But FDR's successor, Harry Truman, had a totally different policy, which was to break with FDR's ally the Soviet Union as fast as possible, and, under the tutelage of Winston Churchill, launch the Cold War. Truman wanted to break the U.S. alliance with Moscow as early as April 23, 1945, eleven days after FDR's deathwhich "could have happened if not for the opposition on the part of the U.S. military," said Falin. "The break-up with the Soviet Union would have meant that the Americans had to fight against Japan on their own" (the Soviet Union declared war on Japan on Aug. 8, 1945). U.S. generals "actually prevented a political catastrophe in April 1945. Not for long, though."
Falin said that the enormous Soviet effort to capture Berlin, and finally end the fighting (primarily with fanatical SS troops from all over northern Europe), was not only to bring the war to an end, but also "to make all possible efforts to foil a political gamble envisioned by the British leader [Churchill] with the support of influential U.S. circles, and to prevent the transformation of World War II into World War III, where our former allies would have turned into enemies." This plan had a name, Falin said: "Operation Unthinkable." "In the beginning of April 1945 (or end-March), Churchill issued an order to plan urgently Operation Unthinkable. The new war was scheduled to start on July 1, 1945. American, Canadian, and British contingents in Europe, the Polish Expeditionary Corps and 10-12 German divisions (the ones that had not been disbanded and kept in Schleswig-Holstein and Southern Denmark) were supposed to participate in the operation.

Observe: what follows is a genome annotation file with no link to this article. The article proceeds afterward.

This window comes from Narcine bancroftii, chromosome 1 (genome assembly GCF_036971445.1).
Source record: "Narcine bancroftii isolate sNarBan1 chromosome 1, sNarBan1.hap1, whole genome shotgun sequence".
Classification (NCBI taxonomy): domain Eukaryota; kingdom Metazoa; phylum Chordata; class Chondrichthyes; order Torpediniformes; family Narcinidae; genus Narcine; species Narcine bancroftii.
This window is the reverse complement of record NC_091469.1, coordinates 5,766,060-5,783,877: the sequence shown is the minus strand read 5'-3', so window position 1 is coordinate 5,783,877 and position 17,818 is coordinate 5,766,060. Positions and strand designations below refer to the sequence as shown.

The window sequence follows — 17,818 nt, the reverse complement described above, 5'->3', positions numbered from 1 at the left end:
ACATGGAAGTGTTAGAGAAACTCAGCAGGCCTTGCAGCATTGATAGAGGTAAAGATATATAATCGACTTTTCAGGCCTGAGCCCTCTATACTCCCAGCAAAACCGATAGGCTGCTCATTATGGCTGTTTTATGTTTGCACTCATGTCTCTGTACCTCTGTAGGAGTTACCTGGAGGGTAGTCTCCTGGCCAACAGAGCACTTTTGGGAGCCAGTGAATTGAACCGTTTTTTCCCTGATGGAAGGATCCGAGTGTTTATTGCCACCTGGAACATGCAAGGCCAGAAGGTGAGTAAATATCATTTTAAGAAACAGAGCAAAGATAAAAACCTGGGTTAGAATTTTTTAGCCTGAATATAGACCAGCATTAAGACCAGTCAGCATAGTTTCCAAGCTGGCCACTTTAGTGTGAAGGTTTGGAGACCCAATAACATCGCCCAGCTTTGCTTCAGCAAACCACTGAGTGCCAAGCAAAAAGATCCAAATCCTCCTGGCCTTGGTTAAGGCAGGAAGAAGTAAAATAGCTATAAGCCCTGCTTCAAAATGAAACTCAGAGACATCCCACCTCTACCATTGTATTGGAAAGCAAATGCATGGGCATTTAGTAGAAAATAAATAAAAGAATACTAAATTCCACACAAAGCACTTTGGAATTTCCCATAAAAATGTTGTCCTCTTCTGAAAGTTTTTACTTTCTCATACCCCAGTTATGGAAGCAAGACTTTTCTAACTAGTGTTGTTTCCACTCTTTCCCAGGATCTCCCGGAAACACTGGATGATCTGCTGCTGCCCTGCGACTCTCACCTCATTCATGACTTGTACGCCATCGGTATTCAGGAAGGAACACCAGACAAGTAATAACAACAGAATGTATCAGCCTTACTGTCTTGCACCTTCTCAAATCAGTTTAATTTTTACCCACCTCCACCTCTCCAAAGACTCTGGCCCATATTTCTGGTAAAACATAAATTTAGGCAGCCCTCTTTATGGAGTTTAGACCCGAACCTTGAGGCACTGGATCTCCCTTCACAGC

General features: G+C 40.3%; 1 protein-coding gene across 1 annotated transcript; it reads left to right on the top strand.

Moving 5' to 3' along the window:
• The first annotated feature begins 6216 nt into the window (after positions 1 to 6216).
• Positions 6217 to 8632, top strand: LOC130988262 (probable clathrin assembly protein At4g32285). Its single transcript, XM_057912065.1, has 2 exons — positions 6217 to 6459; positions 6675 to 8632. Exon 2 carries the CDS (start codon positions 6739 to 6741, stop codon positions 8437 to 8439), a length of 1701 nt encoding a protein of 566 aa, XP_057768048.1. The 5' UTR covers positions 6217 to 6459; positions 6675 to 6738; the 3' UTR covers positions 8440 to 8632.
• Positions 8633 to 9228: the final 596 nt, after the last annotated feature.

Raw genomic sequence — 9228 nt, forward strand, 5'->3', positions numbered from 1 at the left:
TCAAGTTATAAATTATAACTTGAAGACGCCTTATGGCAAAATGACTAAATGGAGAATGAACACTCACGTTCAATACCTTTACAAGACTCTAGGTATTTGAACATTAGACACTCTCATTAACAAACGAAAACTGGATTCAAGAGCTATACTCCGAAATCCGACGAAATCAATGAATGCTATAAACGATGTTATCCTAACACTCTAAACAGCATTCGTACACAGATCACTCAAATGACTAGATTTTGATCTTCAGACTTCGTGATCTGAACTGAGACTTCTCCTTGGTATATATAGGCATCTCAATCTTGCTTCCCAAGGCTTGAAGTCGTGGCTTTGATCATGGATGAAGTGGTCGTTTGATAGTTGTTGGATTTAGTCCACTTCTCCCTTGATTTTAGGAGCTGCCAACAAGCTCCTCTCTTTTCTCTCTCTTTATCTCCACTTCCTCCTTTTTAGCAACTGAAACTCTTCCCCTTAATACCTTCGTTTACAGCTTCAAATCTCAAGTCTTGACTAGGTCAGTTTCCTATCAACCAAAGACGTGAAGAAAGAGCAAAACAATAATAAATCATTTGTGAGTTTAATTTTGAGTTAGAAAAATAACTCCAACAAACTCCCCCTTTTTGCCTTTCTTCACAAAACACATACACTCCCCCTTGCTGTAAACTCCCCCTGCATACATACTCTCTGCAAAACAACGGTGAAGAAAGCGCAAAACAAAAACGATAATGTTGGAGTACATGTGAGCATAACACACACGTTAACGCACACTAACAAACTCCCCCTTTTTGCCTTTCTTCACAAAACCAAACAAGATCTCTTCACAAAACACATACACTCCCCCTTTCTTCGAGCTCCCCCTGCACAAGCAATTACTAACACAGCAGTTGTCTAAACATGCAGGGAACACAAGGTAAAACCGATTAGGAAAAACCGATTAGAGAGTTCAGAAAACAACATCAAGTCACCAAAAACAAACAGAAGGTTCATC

"Fortunately, President Truman did not support this, delicately speaking, Jesuitical idea. He had at least two reasons to reject Churchill's proposal. First, the American public was simply not ready to accept such a cynical betrayal of the common cause established by the very concept of the United Nations....
"[T]he major reason [was that] the American generals managed to convince Churchill to continue collaboration with the Soviet Union until Japan's surrender. Besides, the U.S. military brass and their British colleagues realized it was easier to start the war against the Soviet Union than to finish it triumphantly. The risk was too great for them to bear.... If you want, the Berlin operation was the Soviet response to the Operation Unthinkable, and the sacrifices made by Russian soldiers and officers were a warning to Churchill and his colleagues."